public static int CacheDuration = 30;

    //usually set via web.config:
    public static bool EnableCaching = true;

    public static Cache Cache
    {
        get
        {
            try
            {
                return HttpContext.Current.Cache;
            }
            catch { return new Cache(); }
        }
    }

    public static void CacheData(string key, object data)
    {
        Cache.Insert(key, data, null, 
          DateTime.Now.AddSeconds(CacheDuration), TimeSpan.Zero);
    }

    public static void PurgeCacheItems(string prefix)
    {
        prefix = prefix.ToLower();
        List<string> itemsToRemove = new List<string>();
        try
        {
            IDictionaryEnumerator enumerator = Cache.GetEnumerator();
            while (enumerator.MoveNext())
            {

                if (enumerator.Key.ToString().ToLower().StartsWith(prefix))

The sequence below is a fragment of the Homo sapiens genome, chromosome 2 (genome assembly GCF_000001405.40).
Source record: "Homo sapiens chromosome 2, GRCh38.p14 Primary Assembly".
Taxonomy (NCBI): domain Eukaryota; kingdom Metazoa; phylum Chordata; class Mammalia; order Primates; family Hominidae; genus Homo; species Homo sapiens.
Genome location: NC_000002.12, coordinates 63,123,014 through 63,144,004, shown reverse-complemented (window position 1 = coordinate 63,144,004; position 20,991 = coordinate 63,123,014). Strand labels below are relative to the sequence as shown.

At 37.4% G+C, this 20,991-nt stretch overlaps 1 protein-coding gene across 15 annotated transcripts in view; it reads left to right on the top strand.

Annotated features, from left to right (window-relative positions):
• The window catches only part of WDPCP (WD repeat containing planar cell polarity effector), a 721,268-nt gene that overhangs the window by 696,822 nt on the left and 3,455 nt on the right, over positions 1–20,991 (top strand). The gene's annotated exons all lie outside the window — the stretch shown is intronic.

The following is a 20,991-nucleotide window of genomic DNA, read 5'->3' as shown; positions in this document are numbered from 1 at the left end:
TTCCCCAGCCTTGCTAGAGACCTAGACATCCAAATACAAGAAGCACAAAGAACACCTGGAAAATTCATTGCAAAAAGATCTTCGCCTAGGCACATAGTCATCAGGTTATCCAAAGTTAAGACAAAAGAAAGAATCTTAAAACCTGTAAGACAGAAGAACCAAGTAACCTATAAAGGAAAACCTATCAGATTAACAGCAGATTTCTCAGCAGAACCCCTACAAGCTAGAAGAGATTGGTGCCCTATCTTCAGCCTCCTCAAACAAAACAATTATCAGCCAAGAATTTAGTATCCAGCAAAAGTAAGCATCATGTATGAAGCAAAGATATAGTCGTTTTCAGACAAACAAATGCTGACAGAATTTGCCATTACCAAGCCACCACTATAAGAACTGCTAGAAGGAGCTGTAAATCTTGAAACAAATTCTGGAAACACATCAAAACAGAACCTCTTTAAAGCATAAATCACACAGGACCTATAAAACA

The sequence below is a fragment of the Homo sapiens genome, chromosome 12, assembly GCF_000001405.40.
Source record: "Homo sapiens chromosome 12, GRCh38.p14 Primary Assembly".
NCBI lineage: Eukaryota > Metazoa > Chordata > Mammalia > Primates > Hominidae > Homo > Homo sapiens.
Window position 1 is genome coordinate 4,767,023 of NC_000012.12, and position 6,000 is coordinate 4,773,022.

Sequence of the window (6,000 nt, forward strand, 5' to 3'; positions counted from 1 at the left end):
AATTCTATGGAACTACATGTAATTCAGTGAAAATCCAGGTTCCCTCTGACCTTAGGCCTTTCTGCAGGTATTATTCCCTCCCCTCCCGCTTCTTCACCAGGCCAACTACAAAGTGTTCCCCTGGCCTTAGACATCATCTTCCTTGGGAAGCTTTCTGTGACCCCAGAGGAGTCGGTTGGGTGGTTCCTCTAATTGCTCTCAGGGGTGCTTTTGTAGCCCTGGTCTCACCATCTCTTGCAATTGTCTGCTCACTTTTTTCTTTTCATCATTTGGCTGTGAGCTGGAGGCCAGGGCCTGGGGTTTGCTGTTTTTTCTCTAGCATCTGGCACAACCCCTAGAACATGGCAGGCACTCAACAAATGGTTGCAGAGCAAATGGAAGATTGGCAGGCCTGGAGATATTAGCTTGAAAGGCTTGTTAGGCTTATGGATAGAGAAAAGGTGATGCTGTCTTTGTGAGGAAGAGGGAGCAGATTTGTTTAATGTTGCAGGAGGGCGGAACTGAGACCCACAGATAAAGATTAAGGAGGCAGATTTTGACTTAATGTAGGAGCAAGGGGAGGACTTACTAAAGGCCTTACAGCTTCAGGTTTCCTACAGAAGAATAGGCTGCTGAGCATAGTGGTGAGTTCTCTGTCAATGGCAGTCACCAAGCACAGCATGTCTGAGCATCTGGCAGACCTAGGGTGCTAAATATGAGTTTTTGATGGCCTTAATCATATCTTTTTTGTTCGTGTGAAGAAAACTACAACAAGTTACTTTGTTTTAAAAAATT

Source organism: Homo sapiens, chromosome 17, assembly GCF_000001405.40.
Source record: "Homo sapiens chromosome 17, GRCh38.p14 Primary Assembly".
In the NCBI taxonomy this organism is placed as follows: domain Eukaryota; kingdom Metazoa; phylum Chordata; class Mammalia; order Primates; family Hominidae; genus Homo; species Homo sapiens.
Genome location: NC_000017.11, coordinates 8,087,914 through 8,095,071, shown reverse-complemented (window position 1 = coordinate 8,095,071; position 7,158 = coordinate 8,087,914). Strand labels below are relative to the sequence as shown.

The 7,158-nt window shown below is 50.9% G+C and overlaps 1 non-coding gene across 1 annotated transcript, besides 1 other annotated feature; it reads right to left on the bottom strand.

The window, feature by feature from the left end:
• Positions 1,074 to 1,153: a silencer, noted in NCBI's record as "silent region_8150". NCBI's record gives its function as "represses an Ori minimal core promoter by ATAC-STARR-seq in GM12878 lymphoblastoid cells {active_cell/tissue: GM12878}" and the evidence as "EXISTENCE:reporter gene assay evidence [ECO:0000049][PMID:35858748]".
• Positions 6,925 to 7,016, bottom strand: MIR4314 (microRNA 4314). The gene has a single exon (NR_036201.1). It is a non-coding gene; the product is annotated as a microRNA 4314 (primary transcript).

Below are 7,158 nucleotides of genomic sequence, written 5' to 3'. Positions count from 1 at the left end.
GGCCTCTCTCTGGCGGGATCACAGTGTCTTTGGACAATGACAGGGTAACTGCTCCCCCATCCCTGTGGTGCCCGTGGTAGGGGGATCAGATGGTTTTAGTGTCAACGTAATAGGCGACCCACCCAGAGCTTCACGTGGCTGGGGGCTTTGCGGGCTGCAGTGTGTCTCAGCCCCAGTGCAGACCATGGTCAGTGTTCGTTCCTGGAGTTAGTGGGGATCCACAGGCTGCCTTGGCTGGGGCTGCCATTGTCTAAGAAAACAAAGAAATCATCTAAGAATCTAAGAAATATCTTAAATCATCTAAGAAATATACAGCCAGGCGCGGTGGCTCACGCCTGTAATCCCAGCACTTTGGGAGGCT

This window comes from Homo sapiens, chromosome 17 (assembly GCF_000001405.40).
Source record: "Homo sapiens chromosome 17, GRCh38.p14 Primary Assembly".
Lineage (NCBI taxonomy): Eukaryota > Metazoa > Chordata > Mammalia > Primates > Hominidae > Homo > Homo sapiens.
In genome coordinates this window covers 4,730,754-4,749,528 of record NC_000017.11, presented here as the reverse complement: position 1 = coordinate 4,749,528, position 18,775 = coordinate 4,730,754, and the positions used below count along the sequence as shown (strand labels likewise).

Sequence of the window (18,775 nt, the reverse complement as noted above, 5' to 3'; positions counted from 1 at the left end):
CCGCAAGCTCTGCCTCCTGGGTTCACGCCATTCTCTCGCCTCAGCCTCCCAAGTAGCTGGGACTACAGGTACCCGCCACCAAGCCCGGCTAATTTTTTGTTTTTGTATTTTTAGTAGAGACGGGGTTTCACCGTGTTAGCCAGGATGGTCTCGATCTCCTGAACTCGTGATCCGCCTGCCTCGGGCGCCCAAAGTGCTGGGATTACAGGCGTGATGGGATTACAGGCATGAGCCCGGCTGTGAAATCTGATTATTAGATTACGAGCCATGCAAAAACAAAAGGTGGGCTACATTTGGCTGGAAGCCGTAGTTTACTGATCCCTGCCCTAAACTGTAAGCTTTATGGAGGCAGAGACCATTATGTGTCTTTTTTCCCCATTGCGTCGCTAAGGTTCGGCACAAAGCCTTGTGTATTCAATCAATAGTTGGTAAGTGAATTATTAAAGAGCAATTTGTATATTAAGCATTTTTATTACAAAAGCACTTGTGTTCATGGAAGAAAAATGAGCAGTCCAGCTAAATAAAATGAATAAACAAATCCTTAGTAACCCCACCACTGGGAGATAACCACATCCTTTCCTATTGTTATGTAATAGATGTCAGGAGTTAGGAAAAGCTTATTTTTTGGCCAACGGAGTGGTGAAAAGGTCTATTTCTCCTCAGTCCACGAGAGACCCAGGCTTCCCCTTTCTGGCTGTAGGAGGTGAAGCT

itemsToRemove.Add(enumerator.Key.ToString());
            }
            foreach (string itemToRemove in itemsToRemove)
                Cache.Remove(itemToRemove);
        }
        catch { }
    }     
}

This utility class has a set of static procedures to handle caching. Everything is simplified. The CacheDuration and EnableCaching variables are just set to some values. In real life, those values would be taken from the application configuration file. The Cache procedure returns the Cache object. CacheData caches an object, associating it with a key. The PurgeCacheItems procedure removes from cache all the objects whose keys start with a key prefix.

Product class static procedures

Now, let us add some static procedures into the Product class.

#region Static Functions

public static List<Product> GetByGroupID(int groupID)
{
    string key =  "Product_GetByGroupID_" + groupID.ToString();

    List<Product> dataObject;
    if (GlobalUtility.EnableCaching && null != GlobalUtility.Cache[key])